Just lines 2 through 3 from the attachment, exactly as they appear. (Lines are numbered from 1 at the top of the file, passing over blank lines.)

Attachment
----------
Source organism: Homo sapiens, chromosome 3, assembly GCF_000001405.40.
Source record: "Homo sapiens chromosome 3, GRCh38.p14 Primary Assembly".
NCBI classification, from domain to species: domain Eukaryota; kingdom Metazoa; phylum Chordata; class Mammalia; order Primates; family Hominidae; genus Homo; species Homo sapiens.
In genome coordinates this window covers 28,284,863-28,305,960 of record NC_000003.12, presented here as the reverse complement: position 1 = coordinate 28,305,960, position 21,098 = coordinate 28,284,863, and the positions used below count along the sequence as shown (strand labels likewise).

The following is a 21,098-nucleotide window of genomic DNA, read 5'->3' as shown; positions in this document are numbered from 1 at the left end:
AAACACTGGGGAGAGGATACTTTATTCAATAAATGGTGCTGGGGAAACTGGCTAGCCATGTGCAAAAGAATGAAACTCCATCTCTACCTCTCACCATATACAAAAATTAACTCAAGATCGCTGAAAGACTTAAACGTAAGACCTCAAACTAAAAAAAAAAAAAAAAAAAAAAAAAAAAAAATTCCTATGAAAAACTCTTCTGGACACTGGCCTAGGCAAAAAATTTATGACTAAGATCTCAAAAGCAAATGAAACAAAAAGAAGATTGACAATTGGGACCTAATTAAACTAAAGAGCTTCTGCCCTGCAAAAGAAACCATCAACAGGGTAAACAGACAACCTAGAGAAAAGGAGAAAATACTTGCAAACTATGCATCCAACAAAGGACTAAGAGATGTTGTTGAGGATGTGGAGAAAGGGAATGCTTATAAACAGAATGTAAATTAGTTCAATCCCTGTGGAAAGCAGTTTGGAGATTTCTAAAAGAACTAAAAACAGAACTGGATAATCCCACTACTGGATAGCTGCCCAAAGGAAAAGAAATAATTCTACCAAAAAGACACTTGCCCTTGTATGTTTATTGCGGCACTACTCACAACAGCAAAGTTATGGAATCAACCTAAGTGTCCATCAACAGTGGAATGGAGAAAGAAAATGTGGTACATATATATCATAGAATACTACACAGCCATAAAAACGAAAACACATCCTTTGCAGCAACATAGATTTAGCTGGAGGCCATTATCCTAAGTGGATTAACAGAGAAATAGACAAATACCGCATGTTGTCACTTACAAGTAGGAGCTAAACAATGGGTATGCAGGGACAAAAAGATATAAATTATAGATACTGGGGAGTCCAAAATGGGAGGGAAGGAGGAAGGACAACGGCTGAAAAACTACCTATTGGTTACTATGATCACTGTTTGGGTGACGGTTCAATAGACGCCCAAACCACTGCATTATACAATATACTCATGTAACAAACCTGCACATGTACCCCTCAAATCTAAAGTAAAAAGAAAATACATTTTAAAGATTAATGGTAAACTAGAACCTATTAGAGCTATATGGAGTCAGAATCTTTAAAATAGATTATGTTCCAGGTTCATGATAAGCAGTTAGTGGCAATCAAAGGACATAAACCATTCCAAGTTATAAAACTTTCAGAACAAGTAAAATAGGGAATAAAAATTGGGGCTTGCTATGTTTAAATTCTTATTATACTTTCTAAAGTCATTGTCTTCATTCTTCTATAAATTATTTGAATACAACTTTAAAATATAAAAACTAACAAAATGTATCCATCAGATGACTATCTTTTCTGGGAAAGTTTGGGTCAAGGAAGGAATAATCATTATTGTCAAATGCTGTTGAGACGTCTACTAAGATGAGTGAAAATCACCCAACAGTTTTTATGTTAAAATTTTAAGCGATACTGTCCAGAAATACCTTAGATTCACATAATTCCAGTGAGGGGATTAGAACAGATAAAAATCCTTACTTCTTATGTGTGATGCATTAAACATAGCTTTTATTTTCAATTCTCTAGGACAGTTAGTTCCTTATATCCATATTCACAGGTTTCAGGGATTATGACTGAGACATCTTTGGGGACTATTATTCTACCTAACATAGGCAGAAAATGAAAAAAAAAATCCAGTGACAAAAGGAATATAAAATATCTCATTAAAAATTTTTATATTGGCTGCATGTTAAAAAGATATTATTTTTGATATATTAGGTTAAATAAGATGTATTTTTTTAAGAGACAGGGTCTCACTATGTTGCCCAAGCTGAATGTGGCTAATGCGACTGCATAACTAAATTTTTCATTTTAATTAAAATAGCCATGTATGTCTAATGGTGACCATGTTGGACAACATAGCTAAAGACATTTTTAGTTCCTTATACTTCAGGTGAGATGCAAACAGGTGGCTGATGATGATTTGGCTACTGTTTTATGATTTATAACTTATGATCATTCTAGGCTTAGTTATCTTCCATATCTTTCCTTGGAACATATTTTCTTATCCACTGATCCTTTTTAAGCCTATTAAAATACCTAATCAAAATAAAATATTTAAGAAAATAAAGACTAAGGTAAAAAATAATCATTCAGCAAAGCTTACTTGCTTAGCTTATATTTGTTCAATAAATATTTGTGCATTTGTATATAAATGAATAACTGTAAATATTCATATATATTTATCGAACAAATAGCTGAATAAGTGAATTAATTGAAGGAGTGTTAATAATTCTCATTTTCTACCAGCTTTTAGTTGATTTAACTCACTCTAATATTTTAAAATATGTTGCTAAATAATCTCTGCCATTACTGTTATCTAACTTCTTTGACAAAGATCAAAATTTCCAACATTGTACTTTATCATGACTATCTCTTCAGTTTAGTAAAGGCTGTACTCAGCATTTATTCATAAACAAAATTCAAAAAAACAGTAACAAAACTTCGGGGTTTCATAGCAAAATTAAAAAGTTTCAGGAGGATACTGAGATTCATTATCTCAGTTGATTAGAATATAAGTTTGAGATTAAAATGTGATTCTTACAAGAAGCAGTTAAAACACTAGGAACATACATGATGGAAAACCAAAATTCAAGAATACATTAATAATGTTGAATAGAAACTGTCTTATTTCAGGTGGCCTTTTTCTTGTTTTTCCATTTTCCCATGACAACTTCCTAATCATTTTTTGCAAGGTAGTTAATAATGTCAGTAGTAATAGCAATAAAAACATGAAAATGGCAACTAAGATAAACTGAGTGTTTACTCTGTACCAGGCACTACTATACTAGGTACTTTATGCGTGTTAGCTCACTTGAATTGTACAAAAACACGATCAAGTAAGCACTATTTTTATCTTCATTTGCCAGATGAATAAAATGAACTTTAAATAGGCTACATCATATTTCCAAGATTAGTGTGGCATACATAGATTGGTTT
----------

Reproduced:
Source record: "Homo sapiens chromosome 3, GRCh38.p14 Primary Assembly".
NCBI classification, from domain to species: domain Eukaryota; kingdom Metazoa; phylum Chordata; class Mammalia; order Primates; family Hominidae; genus Homo; species Homo sapiens.